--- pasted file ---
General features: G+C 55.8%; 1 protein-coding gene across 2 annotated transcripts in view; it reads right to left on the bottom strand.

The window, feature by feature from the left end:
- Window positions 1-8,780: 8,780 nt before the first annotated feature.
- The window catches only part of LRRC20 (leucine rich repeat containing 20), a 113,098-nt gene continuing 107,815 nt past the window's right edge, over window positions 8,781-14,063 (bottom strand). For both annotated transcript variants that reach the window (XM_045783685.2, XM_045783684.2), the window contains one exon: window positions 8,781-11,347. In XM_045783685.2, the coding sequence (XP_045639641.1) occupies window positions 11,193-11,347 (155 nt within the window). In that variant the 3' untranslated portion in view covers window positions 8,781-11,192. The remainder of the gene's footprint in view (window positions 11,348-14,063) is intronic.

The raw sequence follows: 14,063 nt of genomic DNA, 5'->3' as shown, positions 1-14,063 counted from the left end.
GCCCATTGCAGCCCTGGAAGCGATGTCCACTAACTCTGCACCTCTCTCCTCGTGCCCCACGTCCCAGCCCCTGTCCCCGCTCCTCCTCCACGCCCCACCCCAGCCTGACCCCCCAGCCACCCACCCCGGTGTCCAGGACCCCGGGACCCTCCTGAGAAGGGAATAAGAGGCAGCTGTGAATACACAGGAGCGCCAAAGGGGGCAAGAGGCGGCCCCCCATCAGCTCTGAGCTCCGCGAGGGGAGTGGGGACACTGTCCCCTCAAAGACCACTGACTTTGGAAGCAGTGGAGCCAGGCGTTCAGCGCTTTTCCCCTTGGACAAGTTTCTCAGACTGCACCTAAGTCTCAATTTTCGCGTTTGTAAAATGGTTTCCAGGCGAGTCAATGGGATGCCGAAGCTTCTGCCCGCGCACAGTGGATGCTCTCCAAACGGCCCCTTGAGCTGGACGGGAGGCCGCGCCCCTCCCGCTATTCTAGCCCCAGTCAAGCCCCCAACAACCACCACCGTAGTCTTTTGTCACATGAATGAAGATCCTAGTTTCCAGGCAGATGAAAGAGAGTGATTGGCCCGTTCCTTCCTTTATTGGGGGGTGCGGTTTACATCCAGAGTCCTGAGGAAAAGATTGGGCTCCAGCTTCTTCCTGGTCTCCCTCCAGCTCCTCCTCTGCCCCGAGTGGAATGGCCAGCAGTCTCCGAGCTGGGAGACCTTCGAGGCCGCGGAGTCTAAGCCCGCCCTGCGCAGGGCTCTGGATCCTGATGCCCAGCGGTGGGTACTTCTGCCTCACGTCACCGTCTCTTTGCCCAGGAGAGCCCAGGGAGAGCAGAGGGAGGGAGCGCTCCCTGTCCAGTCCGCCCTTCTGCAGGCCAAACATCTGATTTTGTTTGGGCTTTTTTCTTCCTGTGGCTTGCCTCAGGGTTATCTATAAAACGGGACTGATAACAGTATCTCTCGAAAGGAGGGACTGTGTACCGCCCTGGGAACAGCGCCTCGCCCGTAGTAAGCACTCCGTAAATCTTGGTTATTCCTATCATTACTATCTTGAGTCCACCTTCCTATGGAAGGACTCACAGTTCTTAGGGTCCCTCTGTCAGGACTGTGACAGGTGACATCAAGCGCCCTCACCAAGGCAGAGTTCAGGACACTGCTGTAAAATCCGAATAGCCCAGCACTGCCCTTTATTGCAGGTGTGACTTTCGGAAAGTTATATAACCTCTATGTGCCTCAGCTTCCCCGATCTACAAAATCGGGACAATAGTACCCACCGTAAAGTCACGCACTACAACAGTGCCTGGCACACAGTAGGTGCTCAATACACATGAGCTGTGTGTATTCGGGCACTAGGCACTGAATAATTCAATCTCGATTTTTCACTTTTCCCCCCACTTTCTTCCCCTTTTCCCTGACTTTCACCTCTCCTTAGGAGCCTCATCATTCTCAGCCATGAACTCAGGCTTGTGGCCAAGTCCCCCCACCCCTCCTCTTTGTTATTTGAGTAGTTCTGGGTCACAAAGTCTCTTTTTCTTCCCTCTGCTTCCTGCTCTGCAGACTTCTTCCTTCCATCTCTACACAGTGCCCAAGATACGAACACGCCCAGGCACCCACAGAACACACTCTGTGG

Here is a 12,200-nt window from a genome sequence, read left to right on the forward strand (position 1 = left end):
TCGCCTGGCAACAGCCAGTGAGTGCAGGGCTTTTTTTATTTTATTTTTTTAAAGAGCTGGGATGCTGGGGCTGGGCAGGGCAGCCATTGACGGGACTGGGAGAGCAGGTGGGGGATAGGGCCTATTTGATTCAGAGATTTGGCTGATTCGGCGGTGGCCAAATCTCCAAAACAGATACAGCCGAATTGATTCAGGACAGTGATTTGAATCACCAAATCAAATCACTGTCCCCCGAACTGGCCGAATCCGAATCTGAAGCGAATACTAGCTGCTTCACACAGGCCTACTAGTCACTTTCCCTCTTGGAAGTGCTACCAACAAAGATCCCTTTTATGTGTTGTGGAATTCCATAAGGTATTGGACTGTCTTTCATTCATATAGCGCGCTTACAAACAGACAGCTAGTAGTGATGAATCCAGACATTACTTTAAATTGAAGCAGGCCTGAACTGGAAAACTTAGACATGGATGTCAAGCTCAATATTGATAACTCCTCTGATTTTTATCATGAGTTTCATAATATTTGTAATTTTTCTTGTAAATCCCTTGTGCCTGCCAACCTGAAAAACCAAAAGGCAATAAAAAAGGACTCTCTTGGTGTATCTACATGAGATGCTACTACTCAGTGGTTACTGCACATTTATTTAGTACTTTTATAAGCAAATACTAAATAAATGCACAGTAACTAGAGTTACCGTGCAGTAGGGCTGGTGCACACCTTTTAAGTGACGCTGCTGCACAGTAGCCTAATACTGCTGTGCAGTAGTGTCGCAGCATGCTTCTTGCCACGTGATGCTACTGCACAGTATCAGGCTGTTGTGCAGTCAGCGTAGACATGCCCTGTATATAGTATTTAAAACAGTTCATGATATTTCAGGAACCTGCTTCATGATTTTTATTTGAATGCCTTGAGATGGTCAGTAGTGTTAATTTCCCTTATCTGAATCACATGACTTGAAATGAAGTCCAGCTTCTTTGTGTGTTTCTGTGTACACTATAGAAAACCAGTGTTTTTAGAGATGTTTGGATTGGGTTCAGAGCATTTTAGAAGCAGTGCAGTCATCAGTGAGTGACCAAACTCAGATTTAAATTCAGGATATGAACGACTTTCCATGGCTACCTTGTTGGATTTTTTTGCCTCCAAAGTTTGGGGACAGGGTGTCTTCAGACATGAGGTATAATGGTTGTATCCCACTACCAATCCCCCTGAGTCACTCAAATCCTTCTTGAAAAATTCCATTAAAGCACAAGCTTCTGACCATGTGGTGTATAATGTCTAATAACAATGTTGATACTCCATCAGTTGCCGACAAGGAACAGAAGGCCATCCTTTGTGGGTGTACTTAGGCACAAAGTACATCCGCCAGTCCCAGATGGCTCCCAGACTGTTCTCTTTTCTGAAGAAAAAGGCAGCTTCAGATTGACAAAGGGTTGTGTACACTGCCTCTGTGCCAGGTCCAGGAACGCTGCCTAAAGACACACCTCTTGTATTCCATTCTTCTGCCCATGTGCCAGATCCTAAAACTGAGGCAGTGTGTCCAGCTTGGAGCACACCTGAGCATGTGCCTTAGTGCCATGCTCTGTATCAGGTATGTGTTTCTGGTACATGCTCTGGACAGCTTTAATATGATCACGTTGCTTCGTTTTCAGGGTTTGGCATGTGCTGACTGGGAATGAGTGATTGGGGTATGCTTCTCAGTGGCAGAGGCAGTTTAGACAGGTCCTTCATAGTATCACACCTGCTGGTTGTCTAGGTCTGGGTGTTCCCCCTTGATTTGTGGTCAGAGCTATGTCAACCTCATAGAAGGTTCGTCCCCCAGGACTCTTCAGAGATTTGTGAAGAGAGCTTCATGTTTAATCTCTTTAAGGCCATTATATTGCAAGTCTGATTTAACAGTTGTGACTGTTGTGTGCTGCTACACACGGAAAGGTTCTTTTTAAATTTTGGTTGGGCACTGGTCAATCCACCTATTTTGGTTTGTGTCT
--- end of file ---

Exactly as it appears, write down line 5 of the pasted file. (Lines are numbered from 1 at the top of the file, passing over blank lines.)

The raw sequence follows: 14,063 nt of genomic DNA, 5'->3' as shown, positions 1-14,063 counted from the left end.